Your neck is part of a long flexible column, known as the spinal column or backbone, which extends through most of your body. The cervical spine (neck region) consists of seven bones (C1-C7 vertebrae), which are separated from one another by intervertebral discs. These discs allow the spine to move freely and act as shock absorbers during activity.

 Attached to the back of each vertebral body is an arch of bone that forms a continuous hollow longitudinal space, which runs the whole length of your back. This space, called the spinal canal, is the area through which the spinal cord and nerve bundles pass. The spinal cord is bathed in cerebrospinal fluid (CSF) and surrounded by three protective layers called the meninges (dura, arachnoid, and pia mater).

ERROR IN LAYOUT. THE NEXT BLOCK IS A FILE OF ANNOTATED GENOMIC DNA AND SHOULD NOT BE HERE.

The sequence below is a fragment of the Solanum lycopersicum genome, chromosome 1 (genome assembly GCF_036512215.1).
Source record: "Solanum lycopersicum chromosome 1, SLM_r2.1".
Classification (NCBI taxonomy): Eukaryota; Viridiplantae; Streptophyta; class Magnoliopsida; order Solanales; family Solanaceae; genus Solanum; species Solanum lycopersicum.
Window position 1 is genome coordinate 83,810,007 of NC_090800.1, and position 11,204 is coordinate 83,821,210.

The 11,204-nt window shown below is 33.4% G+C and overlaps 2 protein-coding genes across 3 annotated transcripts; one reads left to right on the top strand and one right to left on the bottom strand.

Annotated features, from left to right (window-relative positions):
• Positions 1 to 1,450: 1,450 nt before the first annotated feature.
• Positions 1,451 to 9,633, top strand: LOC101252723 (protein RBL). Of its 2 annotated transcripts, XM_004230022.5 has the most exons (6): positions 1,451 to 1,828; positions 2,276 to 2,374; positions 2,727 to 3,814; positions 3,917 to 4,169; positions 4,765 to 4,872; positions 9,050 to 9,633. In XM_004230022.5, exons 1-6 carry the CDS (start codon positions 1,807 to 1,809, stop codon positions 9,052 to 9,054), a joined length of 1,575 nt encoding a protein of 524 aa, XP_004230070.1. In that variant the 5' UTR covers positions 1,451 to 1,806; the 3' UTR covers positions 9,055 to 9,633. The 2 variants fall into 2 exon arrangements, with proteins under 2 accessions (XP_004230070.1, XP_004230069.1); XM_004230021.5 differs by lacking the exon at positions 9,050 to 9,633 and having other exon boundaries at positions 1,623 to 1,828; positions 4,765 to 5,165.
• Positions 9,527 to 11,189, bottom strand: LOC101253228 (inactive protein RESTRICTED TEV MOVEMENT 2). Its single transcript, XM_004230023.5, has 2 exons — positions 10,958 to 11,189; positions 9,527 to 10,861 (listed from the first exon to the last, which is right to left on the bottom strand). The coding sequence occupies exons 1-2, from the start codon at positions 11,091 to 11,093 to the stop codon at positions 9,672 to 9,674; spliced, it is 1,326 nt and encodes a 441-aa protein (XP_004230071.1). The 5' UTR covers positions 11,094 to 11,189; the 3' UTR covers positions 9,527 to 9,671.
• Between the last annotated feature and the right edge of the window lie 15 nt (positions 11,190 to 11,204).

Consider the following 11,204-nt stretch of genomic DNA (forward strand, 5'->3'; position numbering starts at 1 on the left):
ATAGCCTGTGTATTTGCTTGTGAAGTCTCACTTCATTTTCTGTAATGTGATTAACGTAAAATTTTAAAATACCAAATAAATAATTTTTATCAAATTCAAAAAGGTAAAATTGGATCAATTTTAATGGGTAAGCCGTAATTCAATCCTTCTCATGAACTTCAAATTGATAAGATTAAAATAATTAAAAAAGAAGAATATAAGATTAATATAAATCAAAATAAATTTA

At each vertebral level, a pair of spinal nerves exit through small openings called foramina (one to the left and one to the right). These nerves serve the muscles, skin and tissues of the body and thus provide sensation and movement to all parts of the body. The delicate spinal cord and nerves are further supported by strong muscles and ligaments that are attached to the vertebrae.

Cervical Spine Overview

  • Cervical disc disease

  • Treatment

  • Symptoms

  • Cervical stenosis

  • Surgery

  • Diagnosis

  • Anterior Cervical Disectomy

  • Risks and Typical Outcome

  • Posterior Cervical Laminectomy

  • Posterior Microdiscectomy

  • Anterior Cervical Corpectomy

  • Postsurgery

Education

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